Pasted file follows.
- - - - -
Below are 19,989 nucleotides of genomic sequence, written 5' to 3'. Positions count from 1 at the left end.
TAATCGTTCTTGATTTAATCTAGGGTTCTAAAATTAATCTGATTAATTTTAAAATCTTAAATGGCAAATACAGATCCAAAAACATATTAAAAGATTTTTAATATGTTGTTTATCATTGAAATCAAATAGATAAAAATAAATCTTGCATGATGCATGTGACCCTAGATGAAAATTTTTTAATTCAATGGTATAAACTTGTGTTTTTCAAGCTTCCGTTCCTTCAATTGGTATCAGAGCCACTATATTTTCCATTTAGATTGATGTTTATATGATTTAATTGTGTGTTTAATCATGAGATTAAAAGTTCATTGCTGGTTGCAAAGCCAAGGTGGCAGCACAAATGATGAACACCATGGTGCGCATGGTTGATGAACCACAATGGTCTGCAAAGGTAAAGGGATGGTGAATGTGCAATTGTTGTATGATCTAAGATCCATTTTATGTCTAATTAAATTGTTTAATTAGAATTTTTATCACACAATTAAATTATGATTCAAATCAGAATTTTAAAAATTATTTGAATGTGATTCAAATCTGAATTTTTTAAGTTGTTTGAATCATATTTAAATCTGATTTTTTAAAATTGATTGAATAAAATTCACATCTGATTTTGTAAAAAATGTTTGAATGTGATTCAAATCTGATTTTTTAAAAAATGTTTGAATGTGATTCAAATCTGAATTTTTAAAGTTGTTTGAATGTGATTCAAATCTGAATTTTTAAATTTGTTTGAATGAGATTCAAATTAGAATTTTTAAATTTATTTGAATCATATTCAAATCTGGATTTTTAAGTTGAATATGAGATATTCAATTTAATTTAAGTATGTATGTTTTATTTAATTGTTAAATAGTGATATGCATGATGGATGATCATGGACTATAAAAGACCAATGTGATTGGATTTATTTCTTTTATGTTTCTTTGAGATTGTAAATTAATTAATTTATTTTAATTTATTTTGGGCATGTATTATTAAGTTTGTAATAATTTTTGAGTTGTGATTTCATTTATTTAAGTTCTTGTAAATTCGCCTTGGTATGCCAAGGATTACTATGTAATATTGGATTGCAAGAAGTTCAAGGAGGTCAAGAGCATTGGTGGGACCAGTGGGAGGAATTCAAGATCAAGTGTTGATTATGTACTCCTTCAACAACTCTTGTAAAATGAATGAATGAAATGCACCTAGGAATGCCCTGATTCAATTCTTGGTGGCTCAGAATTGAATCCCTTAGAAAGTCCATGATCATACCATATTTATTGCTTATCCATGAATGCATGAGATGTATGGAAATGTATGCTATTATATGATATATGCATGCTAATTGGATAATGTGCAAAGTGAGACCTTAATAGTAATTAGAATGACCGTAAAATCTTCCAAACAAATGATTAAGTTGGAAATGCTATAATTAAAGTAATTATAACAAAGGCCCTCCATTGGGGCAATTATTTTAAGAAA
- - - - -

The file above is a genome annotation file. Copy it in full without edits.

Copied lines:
Below are 19,989 nucleotides of genomic sequence, written 5' to 3'. Positions count from 1 at the left end.
TAATCGTTCTTGATTTAATCTAGGGTTCTAAAATTAATCTGATTAATTTTAAAATCTTAAATGGCAAATACAGATCCAAAAACATATTAAAAGATTTTTAATATGTTGTTTATCATTGAAATCAAATAGATAAAAATAAATCTTGCATGATGCATGTGACCCTAGATGAAAATTTTTTAATTCAATGGTATAAACTTGTGTTTTTCAAGCTTCCGTTCCTTCAATTGGTATCAGAGCCACTATATTTTCCATTTAGATTGATGTTTATATGATTTAATTGTGTGTTTAATCATGAGATTAAAAGTTCATTGCTGGTTGCAAAGCCAAGGTGGCAGCACAAATGATGAACACCATGGTGCGCATGGTTGATGAACCACAATGGTCTGCAAAGGTAAAGGGATGGTGAATGTGCAATTGTTGTATGATCTAAGATCCATTTTATGTCTAATTAAATTGTTTAATTAGAATTTTTATCACACAATTAAATTATGATTCAAATCAGAATTTTAAAAATTATTTGAATGTGATTCAAATCTGAATTTTTTAAGTTGTTTGAATCATATTTAAATCTGATTTTTTAAAATTGATTGAATAAAATTCACATCTGATTTTGTAAAAAATGTTTGAATGTGATTCAAATCTGATTTTTTAAAAAATGTTTGAATGTGATTCAAATCTGAATTTTTAAAGTTGTTTGAATGTGATTCAAATCTGAATTTTTAAATTTGTTTGAATGAGATTCAAATTAGAATTTTTAAATTTATTTGAATCATATTCAAATCTGGATTTTTAAGTTGAATATGAGATATTCAATTTAATTTAAGTATGTATGTTTTATTTAATTGTTAAATAGTGATATGCATGATGGATGATCATGGACTATAAAAGACCAATGTGATTGGATTTATTTCTTTTATGTTTCTTTGAGATTGTAAATTAATTAATTTATTTTAATTTATTTTGGGCATGTATTATTAAGTTTGTAATAATTTTTGAGTTGTGATTTCATTTATTTAAGTTCTTGTAAATTCGCCTTGGTATGCCAAGGATTACTATGTAATATTGGATTGCAAGAAGTTCAAGGAGGTCAAGAGCATTGGTGGGACCAGTGGGAGGAATTCAAGATCAAGTGTTGATTATGTACTCCTTCAACAACTCTTGTAAAATGAATGAATGAAATGCACCTAGGAATGCCCTGATTCAATTCTTGGTGGCTCAGAATTGAATCCCTTAGAAAGTCCATGATCATACCATATTTATTGCTTATCCATGAATGCATGAGATGTATGGAAATGTATGCTATTATATGATATATGCATGCTAATTGGATAATGTGCAAAGTGAGACCTTAATAGTAATTAGAATGACCGTAAAATCTTCCAAACAAATGATTAAGTTGGAAATGCTATAATTAAAGTAATTATAACAAAGGCCCTCCATTGGGGCAATTATTTTAAGAAA